Roads in serious need of repair are the talk of the town in Nixon, a small town about 90 minutes south of Austin.
Nixon is part of an oil and gas boom happening across much of the state and its infrastructure is feeling the effects.
"We're seeing extreme degradation," Glasscock County Judge Kim Halfmann said. "Since 2009, our oil and gas production has doubled. Gross sales have quadrupled."
Those are statistics which Halfmann is proud of. Her concern lies in the perception the state is too slow to react to roads in need of repair.
"We're faced with the same thing that the people in the Eagle Ford Shale have been faced with," Halfmann said.
This past session, legislators approved $450 million dollars directly to pay for roads affected by the oil boom.
Not included in the same budget; 83 miles of worn-out roadways throughout the state which the Texas Department of Transportation says needs to be converted to gravel.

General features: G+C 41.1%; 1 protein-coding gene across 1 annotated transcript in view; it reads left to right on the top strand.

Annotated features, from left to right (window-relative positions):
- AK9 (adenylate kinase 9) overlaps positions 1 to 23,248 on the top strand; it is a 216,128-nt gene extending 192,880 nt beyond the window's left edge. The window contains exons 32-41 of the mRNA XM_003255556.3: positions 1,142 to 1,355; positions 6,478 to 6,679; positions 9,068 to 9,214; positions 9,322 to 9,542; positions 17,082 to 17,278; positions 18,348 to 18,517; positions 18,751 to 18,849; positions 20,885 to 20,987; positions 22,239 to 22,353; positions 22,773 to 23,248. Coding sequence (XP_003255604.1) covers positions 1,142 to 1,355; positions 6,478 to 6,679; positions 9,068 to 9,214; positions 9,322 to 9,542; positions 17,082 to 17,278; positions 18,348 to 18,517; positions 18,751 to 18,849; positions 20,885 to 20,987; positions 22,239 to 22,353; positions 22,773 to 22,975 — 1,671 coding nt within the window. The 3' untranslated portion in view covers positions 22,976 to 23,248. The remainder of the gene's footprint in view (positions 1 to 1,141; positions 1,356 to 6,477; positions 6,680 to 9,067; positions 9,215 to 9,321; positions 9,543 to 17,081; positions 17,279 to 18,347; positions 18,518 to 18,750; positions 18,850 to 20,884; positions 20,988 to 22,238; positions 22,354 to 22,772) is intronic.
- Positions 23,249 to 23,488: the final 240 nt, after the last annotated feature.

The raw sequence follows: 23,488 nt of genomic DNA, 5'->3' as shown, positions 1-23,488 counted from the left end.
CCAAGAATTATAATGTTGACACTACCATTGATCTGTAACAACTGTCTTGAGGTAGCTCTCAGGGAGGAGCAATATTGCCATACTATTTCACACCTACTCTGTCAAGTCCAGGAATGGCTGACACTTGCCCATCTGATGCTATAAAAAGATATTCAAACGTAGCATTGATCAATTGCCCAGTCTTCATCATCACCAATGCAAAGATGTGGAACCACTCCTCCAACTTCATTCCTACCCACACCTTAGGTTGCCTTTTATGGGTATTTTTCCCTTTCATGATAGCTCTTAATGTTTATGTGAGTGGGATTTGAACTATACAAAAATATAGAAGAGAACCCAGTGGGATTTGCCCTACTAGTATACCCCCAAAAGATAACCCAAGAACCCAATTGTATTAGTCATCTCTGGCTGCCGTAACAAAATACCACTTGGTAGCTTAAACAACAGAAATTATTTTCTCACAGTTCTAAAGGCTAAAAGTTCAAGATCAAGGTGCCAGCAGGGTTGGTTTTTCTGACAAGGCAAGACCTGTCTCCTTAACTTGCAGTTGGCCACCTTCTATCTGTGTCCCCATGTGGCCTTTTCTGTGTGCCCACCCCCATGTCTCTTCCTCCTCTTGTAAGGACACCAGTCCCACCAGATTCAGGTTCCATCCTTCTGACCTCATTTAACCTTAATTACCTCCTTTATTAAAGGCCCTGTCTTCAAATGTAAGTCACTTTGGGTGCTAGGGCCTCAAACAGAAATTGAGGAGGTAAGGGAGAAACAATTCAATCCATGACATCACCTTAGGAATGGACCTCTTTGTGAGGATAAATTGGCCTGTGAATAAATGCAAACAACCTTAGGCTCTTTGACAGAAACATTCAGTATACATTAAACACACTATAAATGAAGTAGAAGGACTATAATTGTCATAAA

"I don't see how they could not make the list—particularly given the impact and necessity those roads have to the energy sector,” Democratic Senator Carlos Uresti said.
TxDOT officials say the "high-end unpaved roads" cost $40,000 per mile to construct. In all, more than $3.32 million is needed—more money TxDOT wants the Senate Committee to approve.
No funding solution was reached on Wednesday. Some senators want public hearings before moving forward.